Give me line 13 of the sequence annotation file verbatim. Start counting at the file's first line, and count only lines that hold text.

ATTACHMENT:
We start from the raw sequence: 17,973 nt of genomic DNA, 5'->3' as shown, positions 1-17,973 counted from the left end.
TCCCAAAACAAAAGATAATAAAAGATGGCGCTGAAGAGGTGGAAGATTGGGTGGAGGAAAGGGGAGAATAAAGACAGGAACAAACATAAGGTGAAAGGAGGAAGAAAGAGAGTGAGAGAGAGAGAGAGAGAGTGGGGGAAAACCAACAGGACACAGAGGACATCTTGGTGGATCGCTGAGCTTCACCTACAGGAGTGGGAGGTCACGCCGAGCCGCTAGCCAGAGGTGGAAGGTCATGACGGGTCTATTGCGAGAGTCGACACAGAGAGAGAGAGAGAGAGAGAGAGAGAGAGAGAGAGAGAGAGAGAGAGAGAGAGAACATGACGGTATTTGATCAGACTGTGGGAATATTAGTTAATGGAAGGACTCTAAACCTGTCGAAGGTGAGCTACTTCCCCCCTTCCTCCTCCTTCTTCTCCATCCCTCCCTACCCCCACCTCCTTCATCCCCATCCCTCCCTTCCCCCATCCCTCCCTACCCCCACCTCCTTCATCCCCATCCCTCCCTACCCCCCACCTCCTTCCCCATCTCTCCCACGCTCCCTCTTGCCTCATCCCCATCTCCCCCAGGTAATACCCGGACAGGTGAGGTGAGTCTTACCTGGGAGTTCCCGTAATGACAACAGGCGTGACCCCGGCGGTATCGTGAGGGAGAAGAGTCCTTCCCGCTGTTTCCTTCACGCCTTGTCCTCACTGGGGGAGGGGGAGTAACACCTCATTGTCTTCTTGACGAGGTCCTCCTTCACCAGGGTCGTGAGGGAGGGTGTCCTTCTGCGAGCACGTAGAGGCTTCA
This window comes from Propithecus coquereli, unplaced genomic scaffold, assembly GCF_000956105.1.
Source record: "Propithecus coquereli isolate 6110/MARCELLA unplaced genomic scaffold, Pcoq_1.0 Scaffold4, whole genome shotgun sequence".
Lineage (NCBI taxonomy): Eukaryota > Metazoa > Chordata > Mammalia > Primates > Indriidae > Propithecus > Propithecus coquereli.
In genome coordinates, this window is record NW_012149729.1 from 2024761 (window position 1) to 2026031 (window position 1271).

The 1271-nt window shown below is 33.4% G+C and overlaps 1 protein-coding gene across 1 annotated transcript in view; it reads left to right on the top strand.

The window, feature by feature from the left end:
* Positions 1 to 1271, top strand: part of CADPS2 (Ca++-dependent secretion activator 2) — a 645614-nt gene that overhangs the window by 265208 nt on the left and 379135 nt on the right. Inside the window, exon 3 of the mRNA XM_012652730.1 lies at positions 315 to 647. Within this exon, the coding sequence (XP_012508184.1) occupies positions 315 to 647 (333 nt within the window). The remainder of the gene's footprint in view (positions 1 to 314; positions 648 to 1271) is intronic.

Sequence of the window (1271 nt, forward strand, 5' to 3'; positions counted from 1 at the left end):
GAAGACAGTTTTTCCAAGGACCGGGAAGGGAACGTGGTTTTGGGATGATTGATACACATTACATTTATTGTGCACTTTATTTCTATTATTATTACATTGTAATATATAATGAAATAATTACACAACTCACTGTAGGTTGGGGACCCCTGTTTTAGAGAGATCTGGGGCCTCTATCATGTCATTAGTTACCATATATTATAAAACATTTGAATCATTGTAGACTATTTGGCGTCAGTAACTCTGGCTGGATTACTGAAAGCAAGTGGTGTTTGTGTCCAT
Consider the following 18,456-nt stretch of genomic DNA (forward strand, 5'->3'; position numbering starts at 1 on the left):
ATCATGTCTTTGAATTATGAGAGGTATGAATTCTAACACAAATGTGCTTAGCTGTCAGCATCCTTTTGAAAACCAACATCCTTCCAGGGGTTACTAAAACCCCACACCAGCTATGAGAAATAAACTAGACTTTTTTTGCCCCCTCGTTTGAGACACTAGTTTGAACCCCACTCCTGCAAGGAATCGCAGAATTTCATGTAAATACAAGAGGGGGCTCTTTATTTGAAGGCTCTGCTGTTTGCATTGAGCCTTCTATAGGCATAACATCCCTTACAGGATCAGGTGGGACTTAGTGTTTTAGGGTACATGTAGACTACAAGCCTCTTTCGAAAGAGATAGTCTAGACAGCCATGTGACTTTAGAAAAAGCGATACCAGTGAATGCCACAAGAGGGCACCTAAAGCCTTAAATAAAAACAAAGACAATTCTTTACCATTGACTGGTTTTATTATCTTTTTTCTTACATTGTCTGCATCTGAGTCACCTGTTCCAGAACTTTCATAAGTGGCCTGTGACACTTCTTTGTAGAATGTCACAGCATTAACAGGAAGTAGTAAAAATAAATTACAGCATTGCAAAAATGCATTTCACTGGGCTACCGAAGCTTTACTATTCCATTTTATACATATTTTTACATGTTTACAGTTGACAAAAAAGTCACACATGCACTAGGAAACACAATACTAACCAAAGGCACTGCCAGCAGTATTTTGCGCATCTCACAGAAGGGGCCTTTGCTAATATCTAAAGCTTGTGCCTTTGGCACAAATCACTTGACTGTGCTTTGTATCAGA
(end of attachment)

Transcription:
ATCATGTCTTTGAATTATGAGAGGTATGAATTCTAACACAAATGTGCTTAGCTGTCAGCATCCTTTTGAAAACCAACATCCTTCCAGGGGTTACTAAAACCCCACACCAGCTATGAGAAATAAACTAGACTTTTTTTGCCCCCTCGTTTGAGACACTAGTTTGAACCCCACTCCTGCAAGGAATCGCAGAATTTCATGTAAATACAAGAGGGGGCTCTTTATTTGAAGGCTCTGCTGTTTGCATTGAGCCTTCTATAGGCATAACATCCCTTACAGGATCAGGTGGGACTTAGTGTTTTAGGGTACATGTAGACTACAAGCCTCTTTCGAAAGAGATAGTCTAGACAGCCATGTGACTTTAGAAAAAGCGATACCAGTGAATGCCACAAGAGGGCACCTAAAGCCTTAAATAAAAACAAAGACAATTCTTTACCATTGACTGGTTTTATTATCTTTTTTCTTACATTGTCTGCATCTGAGTCACCTGTTCCAGAACTTTCATAAGTGGCCTGTGACACTTCTTTGTAGAATGTCACAGCATTAACAGGAAGTAGTAAAAATAAATTACAGCATTGCAAAAATGCATTTCACTGGGCTACCGAAGCTTTACTATTCCATTTTATACATATTTTTACATGTTTACAGTTGACAAAAAAGTCACACATGCACTAGGAAACACAATACTAACCAAAGGCACTGCCAGCAGTATTTTGCGCATCTCACAGAAGGGGCCTTTGCTAATATCTAAAGCTTGTGCCTTTGGCACAAATCACTTGACTGTGCTTTGTATCAGA